The USA has published their 2012 National Drug Control Strategy. The intro from President Obama includes:
Illicit drug use in America contributed to an estimated $193 billion in crime, health, and lost productivity costs in 2007, the year for which the most recent estimate is available. In today’s challenging economic environment, we cannot afford such a drain on our economy and public resources. While difficult budget decisions must be made at all levels of government, we must ensure continued support for policies and programs that reduce drug use and its enormous costs to American society.
Research has documented that substance use disorder treatment is a sound public investment. For example, a 2006 study found that every dollar spent on treatment yielded an average of seven dollars in costs savings. The majority of these savings came from reduced criminal justice system involvement and increased employment earnings. **Benefit-cost in the California treatment outcome project: Does substance abuse treatment‘pay or itself’? Health Services Research, 41(1), 192-213, 2006**
Other studies document substantial cost-offsets in the healthcare domain alone . Another 2006 study reported a net savings of $2,500 per person per year in Medicaid costs associated with treatment, and a State of Washington report found that treatment yielded a con- servatively estimated $252 per person per month in cost reductions associated with medical care and state and community psychiatric hospitalizations. **The effect of substance abuse treatment on medicaid expenditures among general assistance welfare clients in Washington State, The Milbank Quarterly, 84(3), 555-576, 2006 and Washington State supplemental security income (SSI) cost-offset pilot project: 2002 progress report.
In 2010, an estimated 23.1 million Americans (9.1%) aged 12 or older needed specialized treatment for a substance use disorder, but only 2.6 million (roughly 11.2% of them) received it. We need to stop wasting money and lives and costing our society much more over the long term.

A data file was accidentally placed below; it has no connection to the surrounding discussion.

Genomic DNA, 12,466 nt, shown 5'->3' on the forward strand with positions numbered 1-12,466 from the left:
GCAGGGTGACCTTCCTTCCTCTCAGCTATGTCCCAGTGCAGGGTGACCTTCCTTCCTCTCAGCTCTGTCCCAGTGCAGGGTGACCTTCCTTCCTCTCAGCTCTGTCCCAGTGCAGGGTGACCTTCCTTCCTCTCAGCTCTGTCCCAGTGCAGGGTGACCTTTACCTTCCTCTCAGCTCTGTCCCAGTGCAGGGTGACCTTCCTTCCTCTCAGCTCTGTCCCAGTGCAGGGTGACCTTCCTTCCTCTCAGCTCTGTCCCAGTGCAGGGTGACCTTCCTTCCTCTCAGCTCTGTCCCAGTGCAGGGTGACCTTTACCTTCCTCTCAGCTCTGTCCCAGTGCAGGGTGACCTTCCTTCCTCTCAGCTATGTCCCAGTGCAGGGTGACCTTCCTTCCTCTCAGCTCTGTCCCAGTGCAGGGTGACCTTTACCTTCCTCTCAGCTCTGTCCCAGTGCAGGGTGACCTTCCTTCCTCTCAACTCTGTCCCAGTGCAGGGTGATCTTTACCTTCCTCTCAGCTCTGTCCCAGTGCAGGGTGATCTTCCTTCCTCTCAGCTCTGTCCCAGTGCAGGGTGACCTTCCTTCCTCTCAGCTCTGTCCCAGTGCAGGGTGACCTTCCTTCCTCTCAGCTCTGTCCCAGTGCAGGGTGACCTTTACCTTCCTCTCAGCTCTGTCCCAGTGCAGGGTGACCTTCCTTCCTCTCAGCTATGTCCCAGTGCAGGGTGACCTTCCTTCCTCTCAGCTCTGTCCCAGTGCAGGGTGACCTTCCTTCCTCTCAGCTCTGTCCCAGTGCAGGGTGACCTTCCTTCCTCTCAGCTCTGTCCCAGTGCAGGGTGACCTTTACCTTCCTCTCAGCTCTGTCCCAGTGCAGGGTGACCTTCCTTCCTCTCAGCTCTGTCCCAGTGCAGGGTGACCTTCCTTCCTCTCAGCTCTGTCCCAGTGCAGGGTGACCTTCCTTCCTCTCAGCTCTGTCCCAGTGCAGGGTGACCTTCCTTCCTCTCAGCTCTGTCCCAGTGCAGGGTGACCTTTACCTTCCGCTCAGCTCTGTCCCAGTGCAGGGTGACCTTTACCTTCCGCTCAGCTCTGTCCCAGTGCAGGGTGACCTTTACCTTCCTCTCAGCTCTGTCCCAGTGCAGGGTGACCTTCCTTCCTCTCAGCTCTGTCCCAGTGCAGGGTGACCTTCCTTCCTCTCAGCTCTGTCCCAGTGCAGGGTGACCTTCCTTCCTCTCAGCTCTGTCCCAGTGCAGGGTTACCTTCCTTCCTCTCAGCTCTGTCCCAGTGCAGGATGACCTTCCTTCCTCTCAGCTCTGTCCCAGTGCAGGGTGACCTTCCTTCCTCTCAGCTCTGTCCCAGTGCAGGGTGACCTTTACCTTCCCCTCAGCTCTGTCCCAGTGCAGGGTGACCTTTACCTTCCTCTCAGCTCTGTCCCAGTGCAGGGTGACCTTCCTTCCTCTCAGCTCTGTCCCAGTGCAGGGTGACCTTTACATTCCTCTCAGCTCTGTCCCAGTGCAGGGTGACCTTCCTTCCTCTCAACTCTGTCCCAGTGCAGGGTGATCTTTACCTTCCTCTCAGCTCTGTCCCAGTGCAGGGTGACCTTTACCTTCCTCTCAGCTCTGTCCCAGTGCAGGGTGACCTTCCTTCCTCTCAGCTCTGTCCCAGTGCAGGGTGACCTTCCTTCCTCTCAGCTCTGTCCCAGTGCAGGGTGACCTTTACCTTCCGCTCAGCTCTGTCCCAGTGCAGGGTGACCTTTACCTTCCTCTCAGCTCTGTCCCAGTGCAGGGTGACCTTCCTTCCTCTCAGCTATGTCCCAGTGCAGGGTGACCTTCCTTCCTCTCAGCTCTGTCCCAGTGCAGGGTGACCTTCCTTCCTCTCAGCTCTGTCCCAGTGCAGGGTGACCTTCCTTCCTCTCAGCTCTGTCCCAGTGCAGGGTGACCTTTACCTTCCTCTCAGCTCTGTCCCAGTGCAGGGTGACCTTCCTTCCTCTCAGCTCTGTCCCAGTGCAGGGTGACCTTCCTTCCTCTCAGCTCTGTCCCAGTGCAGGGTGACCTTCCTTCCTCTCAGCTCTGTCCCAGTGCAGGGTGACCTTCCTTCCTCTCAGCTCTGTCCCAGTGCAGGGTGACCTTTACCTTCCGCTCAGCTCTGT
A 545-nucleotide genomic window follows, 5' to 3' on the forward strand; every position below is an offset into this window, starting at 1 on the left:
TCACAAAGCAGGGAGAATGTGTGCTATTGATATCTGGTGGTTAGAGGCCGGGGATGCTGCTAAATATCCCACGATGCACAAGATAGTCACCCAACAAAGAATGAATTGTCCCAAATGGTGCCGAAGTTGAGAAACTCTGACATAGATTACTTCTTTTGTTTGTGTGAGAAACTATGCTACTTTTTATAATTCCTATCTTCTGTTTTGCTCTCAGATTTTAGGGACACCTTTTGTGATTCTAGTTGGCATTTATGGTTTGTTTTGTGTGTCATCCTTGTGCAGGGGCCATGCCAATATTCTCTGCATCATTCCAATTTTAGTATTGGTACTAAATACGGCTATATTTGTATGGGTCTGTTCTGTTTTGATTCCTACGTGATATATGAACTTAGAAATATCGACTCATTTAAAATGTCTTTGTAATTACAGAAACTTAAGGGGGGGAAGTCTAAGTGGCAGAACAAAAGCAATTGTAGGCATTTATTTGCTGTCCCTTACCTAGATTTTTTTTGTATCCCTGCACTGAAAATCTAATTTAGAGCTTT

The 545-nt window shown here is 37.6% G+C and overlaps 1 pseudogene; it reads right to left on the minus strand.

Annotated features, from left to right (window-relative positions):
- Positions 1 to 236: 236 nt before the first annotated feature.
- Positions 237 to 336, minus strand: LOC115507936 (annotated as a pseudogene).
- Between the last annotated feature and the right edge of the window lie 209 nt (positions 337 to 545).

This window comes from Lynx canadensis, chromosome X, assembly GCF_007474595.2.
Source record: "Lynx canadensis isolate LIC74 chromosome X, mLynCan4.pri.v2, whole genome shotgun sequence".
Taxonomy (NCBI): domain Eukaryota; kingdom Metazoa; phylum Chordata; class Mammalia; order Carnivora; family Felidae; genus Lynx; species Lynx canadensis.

In 2010, over seven million people in the United States were under the supervision of the criminal justice system: over two million incarcerated and the remaining five million on probation or parole.
Compounding the significant expenditures on corrections is the fact that far too many offenders return to drug use and reenter the criminal justice system. Among state prisoners with substance use disorders, 53% had at least three prior sentences to probation or incarceration, compared to 32% of other inmates.
Many offenders deal with a chronic substance use disorder—a disease for which too many are inadequately treated. These offenders need effective substance use disorder and mental health treatment while incarcerated and should continue with recovery support services that assist with employment, housing, medical care, and other support upon their reentry into the community.
Related: UK Drug Policy Commission Recommends Decriminalizing Drug Use – Drug Treatment Funding Can More Than Pay For Itself With Reduced Crime Costs – Improving Addiction Treatment with The University of Wisconsin – Madison